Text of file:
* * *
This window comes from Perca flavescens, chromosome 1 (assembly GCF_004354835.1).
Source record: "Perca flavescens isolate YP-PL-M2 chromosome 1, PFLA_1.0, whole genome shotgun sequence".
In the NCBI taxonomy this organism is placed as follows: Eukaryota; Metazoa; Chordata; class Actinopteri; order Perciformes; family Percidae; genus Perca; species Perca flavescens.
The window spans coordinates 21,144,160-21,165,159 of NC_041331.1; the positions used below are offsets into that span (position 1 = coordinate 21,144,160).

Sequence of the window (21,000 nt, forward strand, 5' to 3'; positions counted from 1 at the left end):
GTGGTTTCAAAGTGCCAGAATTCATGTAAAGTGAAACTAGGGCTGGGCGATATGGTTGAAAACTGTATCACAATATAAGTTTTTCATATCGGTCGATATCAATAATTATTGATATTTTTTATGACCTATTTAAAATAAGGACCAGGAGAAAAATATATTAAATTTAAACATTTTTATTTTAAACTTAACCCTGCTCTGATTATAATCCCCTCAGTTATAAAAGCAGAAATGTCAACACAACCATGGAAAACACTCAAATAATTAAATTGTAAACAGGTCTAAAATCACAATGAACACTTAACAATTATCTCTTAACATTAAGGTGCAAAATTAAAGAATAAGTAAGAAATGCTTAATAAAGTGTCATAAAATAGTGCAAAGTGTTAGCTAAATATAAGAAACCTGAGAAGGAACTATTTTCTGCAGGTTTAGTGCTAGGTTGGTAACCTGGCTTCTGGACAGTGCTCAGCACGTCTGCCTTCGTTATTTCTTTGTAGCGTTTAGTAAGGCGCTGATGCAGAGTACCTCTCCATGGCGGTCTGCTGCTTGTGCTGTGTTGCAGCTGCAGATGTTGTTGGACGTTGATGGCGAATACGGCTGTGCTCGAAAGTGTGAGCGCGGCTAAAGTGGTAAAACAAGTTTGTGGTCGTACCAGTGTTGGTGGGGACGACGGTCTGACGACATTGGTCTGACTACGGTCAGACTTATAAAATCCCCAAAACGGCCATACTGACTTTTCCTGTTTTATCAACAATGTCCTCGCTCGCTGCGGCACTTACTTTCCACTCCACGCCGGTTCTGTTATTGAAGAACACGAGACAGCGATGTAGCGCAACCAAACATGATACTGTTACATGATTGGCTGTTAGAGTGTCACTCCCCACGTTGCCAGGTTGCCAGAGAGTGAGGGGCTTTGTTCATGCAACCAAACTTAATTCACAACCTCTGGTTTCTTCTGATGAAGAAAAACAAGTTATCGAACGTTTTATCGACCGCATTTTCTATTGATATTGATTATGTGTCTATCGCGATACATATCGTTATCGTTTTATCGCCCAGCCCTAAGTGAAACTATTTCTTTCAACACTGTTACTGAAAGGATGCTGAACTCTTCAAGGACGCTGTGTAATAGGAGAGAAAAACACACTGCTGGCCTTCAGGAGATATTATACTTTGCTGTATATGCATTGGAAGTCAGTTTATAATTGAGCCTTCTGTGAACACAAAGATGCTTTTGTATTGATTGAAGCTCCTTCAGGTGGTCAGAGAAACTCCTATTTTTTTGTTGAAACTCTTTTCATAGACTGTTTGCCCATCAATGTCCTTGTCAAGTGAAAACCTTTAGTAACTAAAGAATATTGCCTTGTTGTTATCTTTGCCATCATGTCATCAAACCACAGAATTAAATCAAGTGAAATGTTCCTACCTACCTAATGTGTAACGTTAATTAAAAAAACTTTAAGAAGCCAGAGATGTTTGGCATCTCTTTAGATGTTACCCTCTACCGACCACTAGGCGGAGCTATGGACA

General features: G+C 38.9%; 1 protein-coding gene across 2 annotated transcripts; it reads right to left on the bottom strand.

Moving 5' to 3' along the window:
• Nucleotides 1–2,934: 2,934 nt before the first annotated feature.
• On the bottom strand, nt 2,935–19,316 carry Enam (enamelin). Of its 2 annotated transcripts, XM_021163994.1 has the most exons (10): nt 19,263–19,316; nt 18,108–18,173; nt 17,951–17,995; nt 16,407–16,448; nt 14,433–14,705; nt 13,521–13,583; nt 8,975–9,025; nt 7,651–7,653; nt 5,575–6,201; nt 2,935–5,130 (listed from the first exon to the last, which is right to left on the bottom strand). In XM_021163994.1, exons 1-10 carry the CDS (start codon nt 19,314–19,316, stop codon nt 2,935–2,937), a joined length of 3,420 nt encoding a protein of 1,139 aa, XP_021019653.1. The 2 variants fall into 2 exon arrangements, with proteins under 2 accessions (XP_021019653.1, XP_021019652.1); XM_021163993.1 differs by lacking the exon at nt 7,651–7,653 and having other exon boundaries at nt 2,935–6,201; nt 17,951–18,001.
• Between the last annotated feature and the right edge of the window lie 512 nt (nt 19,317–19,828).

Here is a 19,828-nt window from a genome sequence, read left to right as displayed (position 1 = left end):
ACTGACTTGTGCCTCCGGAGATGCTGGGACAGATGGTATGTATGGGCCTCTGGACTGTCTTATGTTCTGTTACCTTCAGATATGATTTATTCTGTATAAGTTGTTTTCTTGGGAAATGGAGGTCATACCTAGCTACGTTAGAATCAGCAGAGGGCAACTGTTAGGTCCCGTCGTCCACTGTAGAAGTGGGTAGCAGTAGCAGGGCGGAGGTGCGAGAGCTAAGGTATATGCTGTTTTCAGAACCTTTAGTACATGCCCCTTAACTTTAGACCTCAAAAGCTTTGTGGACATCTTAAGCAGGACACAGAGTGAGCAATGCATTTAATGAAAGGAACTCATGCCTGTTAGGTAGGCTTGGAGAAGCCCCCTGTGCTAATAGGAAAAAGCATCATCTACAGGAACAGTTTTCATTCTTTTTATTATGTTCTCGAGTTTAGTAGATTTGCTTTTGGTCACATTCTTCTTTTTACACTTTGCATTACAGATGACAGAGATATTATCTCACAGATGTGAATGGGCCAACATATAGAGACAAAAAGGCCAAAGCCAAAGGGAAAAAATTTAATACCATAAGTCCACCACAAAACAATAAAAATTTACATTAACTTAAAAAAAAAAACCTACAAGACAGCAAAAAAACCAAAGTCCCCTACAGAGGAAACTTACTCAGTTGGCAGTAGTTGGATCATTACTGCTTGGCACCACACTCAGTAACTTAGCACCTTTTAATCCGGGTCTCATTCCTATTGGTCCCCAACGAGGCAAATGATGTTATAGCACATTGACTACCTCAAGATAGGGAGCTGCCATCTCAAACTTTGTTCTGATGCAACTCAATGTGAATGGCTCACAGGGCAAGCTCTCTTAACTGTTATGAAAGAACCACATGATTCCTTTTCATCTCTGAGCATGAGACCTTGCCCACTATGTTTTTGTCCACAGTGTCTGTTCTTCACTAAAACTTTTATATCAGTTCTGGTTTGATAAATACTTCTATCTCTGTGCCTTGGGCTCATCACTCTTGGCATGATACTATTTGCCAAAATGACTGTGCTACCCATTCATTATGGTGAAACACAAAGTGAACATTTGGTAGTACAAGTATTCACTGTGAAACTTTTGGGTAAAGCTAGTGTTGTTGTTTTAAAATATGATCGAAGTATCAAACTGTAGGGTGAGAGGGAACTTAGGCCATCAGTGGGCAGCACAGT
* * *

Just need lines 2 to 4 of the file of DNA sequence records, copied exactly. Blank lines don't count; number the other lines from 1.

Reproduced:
Source record: "Perca flavescens isolate YP-PL-M2 chromosome 1, PFLA_1.0, whole genome shotgun sequence".
In the NCBI taxonomy this organism is placed as follows: Eukaryota; Metazoa; Chordata; class Actinopteri; order Perciformes; family Percidae; genus Perca; species Perca flavescens.
The window spans coordinates 21,144,160-21,165,159 of NC_041331.1; the positions used below are offsets into that span (position 1 = coordinate 21,144,160).